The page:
“With pan, tilt and zoom, the fan can see something they’ve never seen before, but we also know they’re not going to see the entire game from inside the net or an NFL pylon,” he says. “Sometimes [the industry] do things because we have the capabilities, but you can’t believe that consumers want to produce all the content for themselves. There are executive producers who are good at their jobs for a reason who can do that. But we can give moments.”
Bellamy also adds, don’t forget the original content side of things, especially if you’re a team or club designed to build a two-way relationship with fans outside of streaming games.
“You really have to look at the original content strategy, the phasing and dropping of that content throughout an average week,” he says. “If you’re a Tottenham Spurs fan, what better way to spend your lunchtime on a Tuesday than sitting down in front of your laptop while eating a sandwich to get an exclusive stream from the training ground where the manager just runs off the pitch and gives a quick updates on injuries and form, et cetera. You really have to think about what the actual goal is for consumer engagement.”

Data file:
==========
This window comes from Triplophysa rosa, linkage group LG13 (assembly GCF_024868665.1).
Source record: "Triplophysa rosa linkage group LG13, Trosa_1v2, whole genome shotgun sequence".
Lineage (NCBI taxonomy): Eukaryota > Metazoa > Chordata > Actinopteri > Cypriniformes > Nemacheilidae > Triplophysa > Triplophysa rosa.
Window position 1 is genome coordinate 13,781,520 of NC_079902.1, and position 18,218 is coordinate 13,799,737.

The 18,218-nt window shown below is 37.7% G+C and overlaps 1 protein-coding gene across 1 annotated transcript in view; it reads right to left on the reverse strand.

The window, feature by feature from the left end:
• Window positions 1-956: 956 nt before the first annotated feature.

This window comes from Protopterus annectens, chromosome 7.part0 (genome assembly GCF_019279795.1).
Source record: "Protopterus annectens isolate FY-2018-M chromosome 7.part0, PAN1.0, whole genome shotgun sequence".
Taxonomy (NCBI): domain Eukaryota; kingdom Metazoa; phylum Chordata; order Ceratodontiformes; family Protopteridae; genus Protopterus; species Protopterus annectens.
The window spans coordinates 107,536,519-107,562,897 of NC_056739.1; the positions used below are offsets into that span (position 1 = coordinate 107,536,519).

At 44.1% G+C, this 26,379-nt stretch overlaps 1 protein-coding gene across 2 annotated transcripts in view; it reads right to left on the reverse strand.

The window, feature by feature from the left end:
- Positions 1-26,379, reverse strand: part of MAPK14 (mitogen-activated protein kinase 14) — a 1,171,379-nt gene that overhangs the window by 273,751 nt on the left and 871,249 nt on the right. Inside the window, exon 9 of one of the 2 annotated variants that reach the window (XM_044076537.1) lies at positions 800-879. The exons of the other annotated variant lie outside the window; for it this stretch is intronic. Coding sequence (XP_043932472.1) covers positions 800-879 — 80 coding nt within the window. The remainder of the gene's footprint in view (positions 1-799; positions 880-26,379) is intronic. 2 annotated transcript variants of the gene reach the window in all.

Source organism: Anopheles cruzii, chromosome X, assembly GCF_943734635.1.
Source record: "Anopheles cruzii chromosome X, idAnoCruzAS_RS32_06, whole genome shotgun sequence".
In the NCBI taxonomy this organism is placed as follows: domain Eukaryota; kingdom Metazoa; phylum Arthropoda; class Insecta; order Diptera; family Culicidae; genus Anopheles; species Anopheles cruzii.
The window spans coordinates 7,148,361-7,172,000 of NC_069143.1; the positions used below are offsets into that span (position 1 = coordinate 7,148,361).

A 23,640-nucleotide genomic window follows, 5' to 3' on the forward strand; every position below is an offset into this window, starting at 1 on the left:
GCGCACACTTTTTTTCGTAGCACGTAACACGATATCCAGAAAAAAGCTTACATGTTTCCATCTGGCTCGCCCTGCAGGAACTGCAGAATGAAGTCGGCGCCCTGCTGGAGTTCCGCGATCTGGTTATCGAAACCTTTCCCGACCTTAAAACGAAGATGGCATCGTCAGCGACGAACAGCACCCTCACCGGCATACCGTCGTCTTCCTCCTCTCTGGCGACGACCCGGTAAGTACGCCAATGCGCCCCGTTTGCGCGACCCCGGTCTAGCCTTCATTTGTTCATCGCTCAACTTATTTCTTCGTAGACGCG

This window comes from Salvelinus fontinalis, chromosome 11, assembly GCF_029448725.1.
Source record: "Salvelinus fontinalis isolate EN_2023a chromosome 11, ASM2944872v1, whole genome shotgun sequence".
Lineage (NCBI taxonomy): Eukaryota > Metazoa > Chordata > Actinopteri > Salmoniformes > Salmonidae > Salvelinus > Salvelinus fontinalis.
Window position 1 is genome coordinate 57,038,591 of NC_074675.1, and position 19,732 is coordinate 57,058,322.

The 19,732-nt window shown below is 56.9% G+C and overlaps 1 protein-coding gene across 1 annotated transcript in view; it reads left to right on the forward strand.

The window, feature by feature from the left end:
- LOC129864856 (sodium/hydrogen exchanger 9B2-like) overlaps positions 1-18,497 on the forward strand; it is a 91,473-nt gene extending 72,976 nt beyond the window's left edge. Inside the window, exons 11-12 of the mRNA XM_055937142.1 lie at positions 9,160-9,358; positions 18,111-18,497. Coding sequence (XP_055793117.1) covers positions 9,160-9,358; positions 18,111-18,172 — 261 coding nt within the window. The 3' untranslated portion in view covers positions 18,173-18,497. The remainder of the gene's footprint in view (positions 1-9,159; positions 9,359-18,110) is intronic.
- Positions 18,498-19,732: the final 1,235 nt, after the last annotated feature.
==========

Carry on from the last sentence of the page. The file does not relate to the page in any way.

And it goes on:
Consistency in scheduling is also important as it builds consumer behavior that can hit the holy grail of “deal viewing” regardless of whether it’s a match day.
Malhotra adds that it’s also important to remember that teenagers aren’t watching TV for hours: their primary screen is their phone, and it’s with them all the time…
“At SNAP, we want to reinforce our partners’ goals, and when you watch a sporting event, you talk to your friends and react to certain moments,” he adds. “We do a lot of really fun things with our camera marketing tools like lenses and filters. But how do we resonate with a wider set of users? We’ve evolved towards shoulder programming or pre- and post-game coverage.”
And, Krishna adds, don’t forget archived content.
“The day before a big game is about to happen, there’s a 75% increase in people watching, so it becomes very important to record the archive content and all that. And we can allow you to go through your archives and pull out the best of what’s happened over the past few years and publish it to social media pretty quickly. All these things help to bridge the gap between social media and OTT.”